Stay alert: French tax officials show examples of tax fraud emails

Familiarising yourself with scam emails is one way of avoiding falling victim

A view of a keyboard with the word ‘scam’ on it
The emails may look official but there are several signs that show they are scams

The French online safety agency has shared examples of fraudulent emails in a bid to help the public get better at detecting tax and email scams.

The website shared images of the emails that it had identified as fraudulent. Many of them seek to steal the identity and financial details of the taxpayer.

They often threaten the would-be victim by saying that they are suspected of tax fraud, and that they must fix the issue within 24-48 hours or face severe sanctions.

The ‘letters’ can look very convincing. They often have the logos of the French tax office and financial authority (e.g. the Direction Générale des Finances Publiques, DGFiP, or the Inspection Générales des Finances, IGF) at the top, and ‘official’ signatures and stamps at the bottom.

They typically invite you to pay by responding to the message or emailing another address, and sending your bank details. Some even include links that appear to take the victim to an official tax webpage, with a form where they can fill in their details.

The DGFiP states: "In a real case of tax audit, the DGFiP will send an official paper letter with acknowledgement of receipt (avec accusé de réception), and will never send such a notification by email.”

How can I avoid being taken in by these kinds of scam emails? 

Advice includes:

  • Familiarise yourself with the kinds of letters and emails that are fraudulent (see the images below). They may look and sound very official, and mention the logos of the authorities, and the names of their directors. They may include bank details that they say you should use to pay. However, they very rarely contain any of your personal details.

  • Pay attention to details. For example, fraudulent emails may show official logos at the head of the page, but these logos may be poor quality or look ‘squashed’. The letter may also appear quite general, and will not contain your personal details or tax number. This is because the letters are sent to thousands of people in the hope that some will bite. The emails and letters may also have errors such as poor-quality graphics, bad formatting, and/or spelling and grammar errors.

  • Never click on a link, use an email address within the email, write back by hitting ‘reply’, or otherwise engage with the email.

  • Do not respond to emails that could be a scam. This may show scammers that you are real, your email address is active, and that you are ‘interested’ in their message.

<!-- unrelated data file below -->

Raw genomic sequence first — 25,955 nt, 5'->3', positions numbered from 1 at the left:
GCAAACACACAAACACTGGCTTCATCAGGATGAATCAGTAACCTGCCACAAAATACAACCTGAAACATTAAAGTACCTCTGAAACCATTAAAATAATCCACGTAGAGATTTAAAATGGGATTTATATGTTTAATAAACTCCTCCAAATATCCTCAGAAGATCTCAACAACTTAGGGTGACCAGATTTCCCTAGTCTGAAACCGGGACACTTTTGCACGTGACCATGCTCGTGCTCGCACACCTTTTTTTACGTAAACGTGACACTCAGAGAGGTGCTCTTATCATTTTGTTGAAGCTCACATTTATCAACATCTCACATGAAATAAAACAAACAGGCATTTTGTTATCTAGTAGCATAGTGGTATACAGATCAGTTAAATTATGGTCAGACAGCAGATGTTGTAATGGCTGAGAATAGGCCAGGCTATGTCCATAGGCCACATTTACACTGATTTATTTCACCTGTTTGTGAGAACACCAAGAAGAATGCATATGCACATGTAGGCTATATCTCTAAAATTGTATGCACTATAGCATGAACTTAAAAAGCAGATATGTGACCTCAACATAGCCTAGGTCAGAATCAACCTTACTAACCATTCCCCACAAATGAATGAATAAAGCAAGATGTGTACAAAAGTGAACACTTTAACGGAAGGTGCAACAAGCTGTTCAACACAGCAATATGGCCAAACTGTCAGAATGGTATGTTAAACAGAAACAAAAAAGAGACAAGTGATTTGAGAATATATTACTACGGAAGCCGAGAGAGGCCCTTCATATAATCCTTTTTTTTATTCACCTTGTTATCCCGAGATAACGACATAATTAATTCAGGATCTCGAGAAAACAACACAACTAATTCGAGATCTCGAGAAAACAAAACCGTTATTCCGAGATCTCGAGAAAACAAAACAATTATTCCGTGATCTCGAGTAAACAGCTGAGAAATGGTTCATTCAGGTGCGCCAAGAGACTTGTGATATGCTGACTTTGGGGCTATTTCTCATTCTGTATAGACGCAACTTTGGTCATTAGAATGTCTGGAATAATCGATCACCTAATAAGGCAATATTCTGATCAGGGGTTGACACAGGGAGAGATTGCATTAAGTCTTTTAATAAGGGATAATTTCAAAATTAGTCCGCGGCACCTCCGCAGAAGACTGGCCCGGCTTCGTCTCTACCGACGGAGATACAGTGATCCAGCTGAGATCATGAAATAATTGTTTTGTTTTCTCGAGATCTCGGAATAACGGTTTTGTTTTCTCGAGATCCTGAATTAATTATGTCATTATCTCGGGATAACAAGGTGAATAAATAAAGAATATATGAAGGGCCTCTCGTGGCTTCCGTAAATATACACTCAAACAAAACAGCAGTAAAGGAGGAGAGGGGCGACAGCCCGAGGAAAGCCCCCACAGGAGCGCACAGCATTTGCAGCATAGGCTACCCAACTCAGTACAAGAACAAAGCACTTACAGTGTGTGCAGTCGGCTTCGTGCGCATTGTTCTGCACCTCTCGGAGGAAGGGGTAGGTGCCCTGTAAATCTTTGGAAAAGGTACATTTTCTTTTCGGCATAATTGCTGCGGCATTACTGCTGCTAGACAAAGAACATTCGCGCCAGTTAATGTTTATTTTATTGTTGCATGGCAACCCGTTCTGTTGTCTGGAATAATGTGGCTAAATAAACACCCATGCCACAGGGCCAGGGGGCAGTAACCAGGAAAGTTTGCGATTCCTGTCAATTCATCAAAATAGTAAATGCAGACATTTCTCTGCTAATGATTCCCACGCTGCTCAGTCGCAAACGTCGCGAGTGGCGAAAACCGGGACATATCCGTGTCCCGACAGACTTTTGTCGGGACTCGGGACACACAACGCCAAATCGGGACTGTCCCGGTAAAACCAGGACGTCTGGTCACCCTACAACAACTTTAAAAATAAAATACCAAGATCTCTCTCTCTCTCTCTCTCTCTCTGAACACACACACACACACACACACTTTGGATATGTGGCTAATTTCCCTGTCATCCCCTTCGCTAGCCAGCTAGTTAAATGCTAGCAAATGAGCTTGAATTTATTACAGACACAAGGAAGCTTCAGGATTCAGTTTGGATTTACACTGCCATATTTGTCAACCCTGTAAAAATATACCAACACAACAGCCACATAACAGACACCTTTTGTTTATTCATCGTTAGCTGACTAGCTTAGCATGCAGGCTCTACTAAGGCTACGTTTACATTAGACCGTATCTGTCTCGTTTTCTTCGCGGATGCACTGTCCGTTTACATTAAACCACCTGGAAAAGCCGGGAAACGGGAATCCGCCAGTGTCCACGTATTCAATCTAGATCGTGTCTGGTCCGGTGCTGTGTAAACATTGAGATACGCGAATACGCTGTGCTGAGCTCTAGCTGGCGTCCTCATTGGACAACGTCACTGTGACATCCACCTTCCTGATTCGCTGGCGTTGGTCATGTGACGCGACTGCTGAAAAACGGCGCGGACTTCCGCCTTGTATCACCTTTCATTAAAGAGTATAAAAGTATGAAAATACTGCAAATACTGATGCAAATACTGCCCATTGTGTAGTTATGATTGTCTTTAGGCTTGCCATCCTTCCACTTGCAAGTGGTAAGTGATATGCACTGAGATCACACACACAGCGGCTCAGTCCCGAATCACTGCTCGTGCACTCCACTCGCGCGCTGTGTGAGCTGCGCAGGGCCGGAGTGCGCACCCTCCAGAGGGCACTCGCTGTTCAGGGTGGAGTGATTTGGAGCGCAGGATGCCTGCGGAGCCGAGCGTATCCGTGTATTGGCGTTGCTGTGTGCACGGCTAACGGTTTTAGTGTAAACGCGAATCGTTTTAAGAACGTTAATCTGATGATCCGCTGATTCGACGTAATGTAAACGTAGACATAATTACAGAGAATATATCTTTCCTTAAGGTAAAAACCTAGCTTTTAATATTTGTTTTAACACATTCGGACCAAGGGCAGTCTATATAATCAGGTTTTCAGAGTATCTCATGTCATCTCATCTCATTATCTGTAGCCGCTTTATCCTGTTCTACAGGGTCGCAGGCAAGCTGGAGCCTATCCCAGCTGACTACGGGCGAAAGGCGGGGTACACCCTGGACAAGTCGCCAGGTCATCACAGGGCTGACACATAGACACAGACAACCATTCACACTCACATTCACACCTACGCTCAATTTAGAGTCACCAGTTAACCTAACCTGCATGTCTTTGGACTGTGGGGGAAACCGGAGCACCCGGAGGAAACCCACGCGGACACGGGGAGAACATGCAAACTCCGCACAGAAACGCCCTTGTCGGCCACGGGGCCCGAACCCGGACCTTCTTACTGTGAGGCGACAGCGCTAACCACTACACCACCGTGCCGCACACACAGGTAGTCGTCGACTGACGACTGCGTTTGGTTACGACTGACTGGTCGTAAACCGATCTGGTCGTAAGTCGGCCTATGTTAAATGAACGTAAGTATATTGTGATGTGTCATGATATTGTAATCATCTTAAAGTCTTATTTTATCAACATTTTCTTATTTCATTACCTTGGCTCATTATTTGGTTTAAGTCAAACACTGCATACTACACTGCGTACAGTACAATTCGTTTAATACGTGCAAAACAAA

• Never send your bank details via email, or make a tax payment via an online form sent to you by email.

  • Double check any communication or request for payment from the tax authorities by contacting them separately yourself, and/or logging in independently to your tax account at or the smartphone app impots.gouv.

  • Never share your tax account details with anyone except people you 100% trust.

  • Report any scam or fraudulent message to the Signal Spam website and the Interior Ministry site Pharos at

What if I accidentally fall victim to a scam?

If you believe you have been scammed, the government advice is: 

  • Inform your bank immediately. Try to stop the transfer if it has not yet been made. Otherwise, ask for the funds to be returned. Your bank may require a copy of your complaint in order to investigate your request (see below).

  • Keep any proof. Keep the messages you receive (e-mails, etc.), the bank details of the fraudster and any other information you may need to lodge a complaint.

  • Lodge a complaint with the police station or gendarmerie, or in writing with the public prosecutor at your local court, providing all the evidence you have.

  • For further advice, you can contact the Interior Ministry’s free Info Escroqueries platform on 0 805 805 817 (free call). It is open from 9:00 to 18:30, Monday to Friday.

You can check if you may have been scammed by using a tool - the ‘Diagnostiquer un Incident’ service - on the website page here.

Scroll to the bottom of the page and click on the turquoise ‘Démarrer un diagnostique’ button to begin. This service could give you an idea of whether something was a scam or not. If in doubt, follow the steps listed above.

A closer look at the scam emails

The letters can look very official
Some have official 'seals' and stamps